In the course of digging into family history you find yourself examining many documents but nothing can compare with gazing into the eyes of the past. Old photographs of people are fascinating. It’s not just the clothes. Faces confront you full on since in the 19th century most commercial photographers and their clients were concerned more with likeness than with art.
The people in the photo alongside are Catherine and Zeno Sloan, one set of my Irish great-grandparents and seven of their nine children (the youngest, Annie and James, were yet to be born). My grandmother – Katie to the adults of the family, and whom I remember as a small elderly woman with grey hairy sausages trapped in a hairnet – is the little girl smiling and wriggling in the front row.
My father provided the key to the picture, and the date, 1880, and thus the first of my questions:
• how did he know who was who and when the picture was taken?
When I was young my father showed little interest in his family history but in his last years, inspired or perhaps driven by my mother’s researches and writings around her own family, he unearthed his teenage sketches (he had a great gift for drawing, as indeed for music) and began to frisk his remaining relatives for memories. Of course, as most of us do, he came to this too late. His grandparents and parents’ generations had gone (even his aunt who had lived to be 113 though he had, fortunately, taped a chat with her in her late 90s).
By the time we children, living in the Highlands of Scotland, met our Irish grandparents they were living in Belfast. Very occasionally they visited us. Our equally infrequent visits to them involved a cramped car trip down across Scotland to Stranraer, luggage roped to the roof, anti-sickness chain dangling, and then a carrot-munching sea journey over to Larne. Otherwise, we knew that long-dead Great-grandfather Zeno ‘had introduced the tonic sol-fa into Ireland’ and that they all seemed to be teachers. His name intrigued.
Back to the photograph:
• how did my father know it was taken in 1880? I don’t know, perhaps he extrapolated from the apparent ages of the children. I would also very much like to know why it was taken. A family group. There is another family group taken at about the same time which marks the silver wedding of my Edinburgh-based Chisholm great-grandparents. Why was the 1880 photo taken? It does not look celebratory, was it perhaps to send to other members of the family? If so, why and to whom…. where…
What became of those solemn children laced so tightly into their boots? I am gradually learning more since their descendants are people whom I sporadically email as I try to dig back further back. Electronically, we put our heads together and share our frustrations, small triumphs and speculations. I/we need to find out more about Zeno and in particular about Catherine, the mother in the picture, but also, before, then and later, a school-teacher, head mistress of a National School in Dungannon. My father, in the memoir he put together, said nothing about her origins. When I asked one of his cousins she had a vague feeling that her grandmother came from Thurles in Tipperary (and she turned out to be right about County Tipperary at least).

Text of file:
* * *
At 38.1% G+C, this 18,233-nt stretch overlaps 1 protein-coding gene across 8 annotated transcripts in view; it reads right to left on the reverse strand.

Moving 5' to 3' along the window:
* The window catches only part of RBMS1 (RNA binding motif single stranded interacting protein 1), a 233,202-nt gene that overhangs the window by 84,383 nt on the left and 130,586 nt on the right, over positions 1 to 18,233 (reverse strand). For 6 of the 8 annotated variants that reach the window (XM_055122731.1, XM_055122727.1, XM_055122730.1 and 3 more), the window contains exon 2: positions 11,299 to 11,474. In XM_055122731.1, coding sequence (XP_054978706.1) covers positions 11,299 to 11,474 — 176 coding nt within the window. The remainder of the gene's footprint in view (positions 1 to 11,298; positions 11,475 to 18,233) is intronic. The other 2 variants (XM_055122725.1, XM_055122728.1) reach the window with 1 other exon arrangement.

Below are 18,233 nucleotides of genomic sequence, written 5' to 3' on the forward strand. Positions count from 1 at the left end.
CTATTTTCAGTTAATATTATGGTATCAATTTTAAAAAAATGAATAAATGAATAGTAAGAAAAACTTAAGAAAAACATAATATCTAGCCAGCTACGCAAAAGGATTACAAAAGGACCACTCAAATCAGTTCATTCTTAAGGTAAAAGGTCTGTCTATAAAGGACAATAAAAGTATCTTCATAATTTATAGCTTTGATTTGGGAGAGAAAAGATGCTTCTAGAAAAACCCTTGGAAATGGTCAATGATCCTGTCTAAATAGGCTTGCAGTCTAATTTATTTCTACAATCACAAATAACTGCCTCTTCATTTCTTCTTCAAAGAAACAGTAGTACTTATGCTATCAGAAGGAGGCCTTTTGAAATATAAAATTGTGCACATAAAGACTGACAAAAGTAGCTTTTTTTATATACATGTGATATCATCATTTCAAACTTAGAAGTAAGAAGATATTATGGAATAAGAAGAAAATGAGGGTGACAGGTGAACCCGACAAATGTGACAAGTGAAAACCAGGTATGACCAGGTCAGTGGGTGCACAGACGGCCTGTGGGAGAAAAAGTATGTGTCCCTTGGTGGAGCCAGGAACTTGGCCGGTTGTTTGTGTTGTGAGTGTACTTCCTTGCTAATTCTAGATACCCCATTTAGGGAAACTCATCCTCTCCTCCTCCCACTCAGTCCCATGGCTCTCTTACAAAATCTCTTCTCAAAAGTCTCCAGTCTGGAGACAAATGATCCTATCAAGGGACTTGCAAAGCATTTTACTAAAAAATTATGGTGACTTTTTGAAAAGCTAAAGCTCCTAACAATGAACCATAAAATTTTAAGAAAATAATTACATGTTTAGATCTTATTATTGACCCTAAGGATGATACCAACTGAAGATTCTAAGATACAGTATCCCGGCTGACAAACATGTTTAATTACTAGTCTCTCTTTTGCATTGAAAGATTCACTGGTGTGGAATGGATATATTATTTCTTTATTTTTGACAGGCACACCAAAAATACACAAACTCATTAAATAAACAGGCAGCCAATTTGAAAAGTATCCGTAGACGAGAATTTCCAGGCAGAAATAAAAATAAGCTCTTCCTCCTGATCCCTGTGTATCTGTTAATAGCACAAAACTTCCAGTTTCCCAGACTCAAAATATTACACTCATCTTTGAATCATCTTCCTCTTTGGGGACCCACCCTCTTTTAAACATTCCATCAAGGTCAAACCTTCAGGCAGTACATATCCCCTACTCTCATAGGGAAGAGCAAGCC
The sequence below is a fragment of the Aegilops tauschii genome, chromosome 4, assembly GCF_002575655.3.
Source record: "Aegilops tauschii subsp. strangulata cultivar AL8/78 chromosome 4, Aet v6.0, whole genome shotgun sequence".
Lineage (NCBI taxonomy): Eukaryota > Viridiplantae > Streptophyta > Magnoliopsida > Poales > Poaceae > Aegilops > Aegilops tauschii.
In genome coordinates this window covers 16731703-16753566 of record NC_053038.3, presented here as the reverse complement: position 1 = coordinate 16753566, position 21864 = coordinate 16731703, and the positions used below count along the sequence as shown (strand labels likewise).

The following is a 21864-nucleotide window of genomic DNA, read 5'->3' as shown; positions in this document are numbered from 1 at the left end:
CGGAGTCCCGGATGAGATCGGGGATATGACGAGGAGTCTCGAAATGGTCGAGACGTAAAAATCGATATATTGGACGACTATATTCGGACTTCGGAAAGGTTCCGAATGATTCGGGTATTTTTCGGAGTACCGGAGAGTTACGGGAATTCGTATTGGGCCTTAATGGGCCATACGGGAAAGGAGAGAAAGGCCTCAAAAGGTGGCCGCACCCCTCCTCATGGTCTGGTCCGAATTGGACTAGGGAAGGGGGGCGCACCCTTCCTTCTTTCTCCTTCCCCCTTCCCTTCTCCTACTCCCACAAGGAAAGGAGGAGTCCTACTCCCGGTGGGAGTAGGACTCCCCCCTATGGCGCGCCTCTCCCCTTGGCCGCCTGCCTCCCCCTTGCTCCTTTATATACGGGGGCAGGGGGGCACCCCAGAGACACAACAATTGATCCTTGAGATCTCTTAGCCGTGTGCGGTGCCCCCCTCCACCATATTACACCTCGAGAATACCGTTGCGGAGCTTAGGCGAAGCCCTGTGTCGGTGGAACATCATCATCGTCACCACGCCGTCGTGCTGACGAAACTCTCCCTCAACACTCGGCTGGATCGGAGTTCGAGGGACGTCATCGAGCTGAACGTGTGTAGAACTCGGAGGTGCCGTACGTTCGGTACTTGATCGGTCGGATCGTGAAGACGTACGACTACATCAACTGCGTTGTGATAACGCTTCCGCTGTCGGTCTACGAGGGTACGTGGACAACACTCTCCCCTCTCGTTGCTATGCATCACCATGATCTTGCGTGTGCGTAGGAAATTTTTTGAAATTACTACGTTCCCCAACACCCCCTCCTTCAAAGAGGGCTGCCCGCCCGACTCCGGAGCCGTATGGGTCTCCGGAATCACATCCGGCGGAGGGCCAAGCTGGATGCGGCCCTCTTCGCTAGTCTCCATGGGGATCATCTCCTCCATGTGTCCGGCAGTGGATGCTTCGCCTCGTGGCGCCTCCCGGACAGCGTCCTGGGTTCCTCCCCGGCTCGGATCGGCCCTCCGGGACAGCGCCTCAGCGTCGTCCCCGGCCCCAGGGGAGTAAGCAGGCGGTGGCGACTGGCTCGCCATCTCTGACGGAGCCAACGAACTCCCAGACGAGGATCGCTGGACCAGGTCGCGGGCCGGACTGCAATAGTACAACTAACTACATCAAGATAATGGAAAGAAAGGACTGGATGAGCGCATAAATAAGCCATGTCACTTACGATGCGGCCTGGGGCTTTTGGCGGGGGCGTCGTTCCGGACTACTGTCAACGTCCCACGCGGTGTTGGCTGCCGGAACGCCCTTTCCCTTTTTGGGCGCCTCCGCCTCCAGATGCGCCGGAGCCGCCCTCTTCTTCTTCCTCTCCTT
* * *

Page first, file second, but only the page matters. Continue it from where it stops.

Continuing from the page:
Back to those children, dates as my Father entered them in a family tree in 1991:
William (b 1868) went to America, Chicago, as a young man, the only one of this generation to become part of the diaspora (why Chicago?)
Richard (b 1870) became a minister whom I remember carrying out the mass christening of my siblings when my grandmother discovered that all but one (me, the eldest) of her visiting grandchildren were unhallowed
Daisy [Margaret] (b1871) taught alongside her mother, married a shopkeeper, and died in her 40s leaving two small children
Mary (b1873) unlike her sisters, did not become a teacher but before her marriage went to keep house for her minister brother
Isaac (b1875) died unmarried
Katie (b1877) my grandmother, who had married another teacher, taught throughout raising five sons, addict of ‘nice stories’ and narrator of improving verse (‘She did not say to the sun goodnight/ Tho she saw him there like a ball of light/ For she knew he had God’s time to keep/ All over the world and never could sleep.’)
Frances (b1879) teacher and ardent pianist, married another teacher; she suffered from anaemia and had to eat raw liver (ugh!)
As my father noted, two were as yet unborn:
Annie (b1883) trained as a teacher, was widowed for 70-odd years and lived to be the oldest person in the UK
James (b1881) father of my father’s blond musical cousin who vaguely remembered the connection with Thurles, was a county surveyor who inspired my father to become a civil engineer, and thus to make the journey from Ireland to dam-building in the Scottish Highlands, and thus to me.